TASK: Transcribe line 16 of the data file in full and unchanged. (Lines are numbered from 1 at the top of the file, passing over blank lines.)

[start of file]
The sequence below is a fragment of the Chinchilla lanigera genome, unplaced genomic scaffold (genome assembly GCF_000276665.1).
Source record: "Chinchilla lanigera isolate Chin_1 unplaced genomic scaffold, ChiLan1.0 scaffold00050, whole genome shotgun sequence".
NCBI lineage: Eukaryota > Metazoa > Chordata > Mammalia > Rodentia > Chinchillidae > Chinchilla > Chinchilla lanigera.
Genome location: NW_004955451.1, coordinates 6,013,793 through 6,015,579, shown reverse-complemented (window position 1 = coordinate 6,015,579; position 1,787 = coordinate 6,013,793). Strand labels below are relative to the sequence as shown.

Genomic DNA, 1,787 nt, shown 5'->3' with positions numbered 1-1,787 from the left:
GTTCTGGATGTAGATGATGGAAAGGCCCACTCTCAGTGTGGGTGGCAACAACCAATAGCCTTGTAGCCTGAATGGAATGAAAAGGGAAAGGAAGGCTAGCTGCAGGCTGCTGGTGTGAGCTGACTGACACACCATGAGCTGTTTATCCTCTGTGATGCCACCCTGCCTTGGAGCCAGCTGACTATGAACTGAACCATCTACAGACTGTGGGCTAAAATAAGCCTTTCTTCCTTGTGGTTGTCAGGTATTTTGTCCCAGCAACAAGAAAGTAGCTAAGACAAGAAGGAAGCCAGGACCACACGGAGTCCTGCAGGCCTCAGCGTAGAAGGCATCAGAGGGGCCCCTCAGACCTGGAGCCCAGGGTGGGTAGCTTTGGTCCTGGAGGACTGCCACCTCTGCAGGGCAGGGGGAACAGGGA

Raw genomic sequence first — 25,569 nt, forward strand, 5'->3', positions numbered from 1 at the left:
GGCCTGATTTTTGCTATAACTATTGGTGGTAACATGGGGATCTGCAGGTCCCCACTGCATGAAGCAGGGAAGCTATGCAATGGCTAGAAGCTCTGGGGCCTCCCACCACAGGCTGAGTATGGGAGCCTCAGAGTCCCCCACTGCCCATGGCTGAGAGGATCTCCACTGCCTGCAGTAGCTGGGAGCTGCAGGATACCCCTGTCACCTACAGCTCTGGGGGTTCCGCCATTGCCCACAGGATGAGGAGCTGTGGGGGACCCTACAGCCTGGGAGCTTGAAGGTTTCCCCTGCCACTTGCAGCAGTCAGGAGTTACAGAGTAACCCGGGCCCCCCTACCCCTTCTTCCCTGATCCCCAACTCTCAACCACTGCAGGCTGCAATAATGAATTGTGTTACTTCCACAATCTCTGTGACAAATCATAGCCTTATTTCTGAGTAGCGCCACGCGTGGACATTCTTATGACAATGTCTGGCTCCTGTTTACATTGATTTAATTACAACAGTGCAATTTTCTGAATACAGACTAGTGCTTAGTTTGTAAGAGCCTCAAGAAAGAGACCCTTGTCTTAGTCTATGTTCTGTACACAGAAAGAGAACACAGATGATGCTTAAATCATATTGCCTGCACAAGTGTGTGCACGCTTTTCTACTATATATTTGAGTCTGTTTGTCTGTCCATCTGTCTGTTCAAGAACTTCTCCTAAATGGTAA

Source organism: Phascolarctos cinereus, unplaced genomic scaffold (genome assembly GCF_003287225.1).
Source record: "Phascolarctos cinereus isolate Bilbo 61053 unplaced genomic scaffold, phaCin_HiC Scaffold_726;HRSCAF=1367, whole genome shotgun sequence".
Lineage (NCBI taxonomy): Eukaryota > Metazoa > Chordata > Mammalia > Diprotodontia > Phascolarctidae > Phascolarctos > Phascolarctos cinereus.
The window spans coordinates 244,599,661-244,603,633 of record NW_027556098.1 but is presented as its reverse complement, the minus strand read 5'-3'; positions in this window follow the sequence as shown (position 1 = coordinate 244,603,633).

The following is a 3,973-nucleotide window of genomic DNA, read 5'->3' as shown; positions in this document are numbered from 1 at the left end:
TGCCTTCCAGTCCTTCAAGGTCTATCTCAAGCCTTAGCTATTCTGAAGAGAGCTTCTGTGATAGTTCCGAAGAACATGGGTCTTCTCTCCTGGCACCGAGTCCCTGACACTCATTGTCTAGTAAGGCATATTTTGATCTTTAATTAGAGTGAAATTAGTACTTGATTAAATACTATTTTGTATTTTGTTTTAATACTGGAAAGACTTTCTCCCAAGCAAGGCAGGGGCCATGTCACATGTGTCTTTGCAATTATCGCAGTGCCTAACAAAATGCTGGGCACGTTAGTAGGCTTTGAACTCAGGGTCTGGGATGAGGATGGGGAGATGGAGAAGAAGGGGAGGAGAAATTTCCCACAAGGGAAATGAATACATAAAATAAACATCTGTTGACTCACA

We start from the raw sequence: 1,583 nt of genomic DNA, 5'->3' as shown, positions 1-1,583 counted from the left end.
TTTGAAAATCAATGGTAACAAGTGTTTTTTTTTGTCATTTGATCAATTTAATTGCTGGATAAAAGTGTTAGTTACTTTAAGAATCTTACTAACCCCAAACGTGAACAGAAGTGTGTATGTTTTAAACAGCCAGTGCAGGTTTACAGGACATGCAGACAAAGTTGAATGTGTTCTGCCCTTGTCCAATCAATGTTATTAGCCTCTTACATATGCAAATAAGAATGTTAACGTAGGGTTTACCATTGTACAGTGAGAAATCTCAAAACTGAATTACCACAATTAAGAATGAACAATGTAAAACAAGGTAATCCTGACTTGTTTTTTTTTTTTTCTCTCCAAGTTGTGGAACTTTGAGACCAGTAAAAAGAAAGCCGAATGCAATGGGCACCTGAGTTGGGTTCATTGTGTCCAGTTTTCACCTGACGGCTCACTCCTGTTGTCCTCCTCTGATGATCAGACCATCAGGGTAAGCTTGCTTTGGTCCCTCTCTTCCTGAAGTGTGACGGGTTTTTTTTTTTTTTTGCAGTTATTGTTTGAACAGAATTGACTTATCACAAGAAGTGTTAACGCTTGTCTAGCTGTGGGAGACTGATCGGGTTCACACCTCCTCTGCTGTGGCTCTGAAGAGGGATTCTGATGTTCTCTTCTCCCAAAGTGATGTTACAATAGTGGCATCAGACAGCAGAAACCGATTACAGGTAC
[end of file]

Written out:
TTTGAAAATCAATGGTAACAAGTGTTTTTTTTTGTCATTTGATCAATTTAATTGCTGGATAAAAGTGTTAGTTACTTTAAGAATCTTACTAACCCCAAACGTGAACAGAAGTGTGTATGTTTTAAACAGCCAGTGCAGGTTTACAGGACATGCAGACAAAGTTGAATGTGTTCTGCCCTTGTCCAATCAATGTTATTAGCCTCTTACATATGCAAATAAGAATGTTAACGTAGGGTTTACCATTGTACAGTGAGAAATCTCAAAACTGAATTACCACAATTAAGAATGAACAATGTAAAACAAGGTAATCCTGACTTGTTTTTTTTTTTTTCTCTCCAAGTTGTGGAACTTTGAGACCAGTAAAAAGAAAGCCGAATGCAATGGGCACCTGAGTTGGGTTCATTGTGTCCAGTTTTCACCTGACGGCTCACTCCTGTTGTCCTCCTCTGATGATCAGACCATCAGGGTAAGCTTGCTTTGGTCCCTCTCTTCCTGAAGTGTGACGGGTTTTTTTTTTTTTTTGCAGTTATTGTTTGAACAGAATTGACTTATCACAAGAAGTGTTAACGCTTGTCTAGCTGTGGGAGACTGATCGGGTTCACACCTCCTCTGCTGTGGCTCTGAAGAGGGATTCTGATGTTCTCTTCTCCCAAAGTGATGTTACAATAGTGGCATCAGACAGCAGAAACCGATTACAGGTAC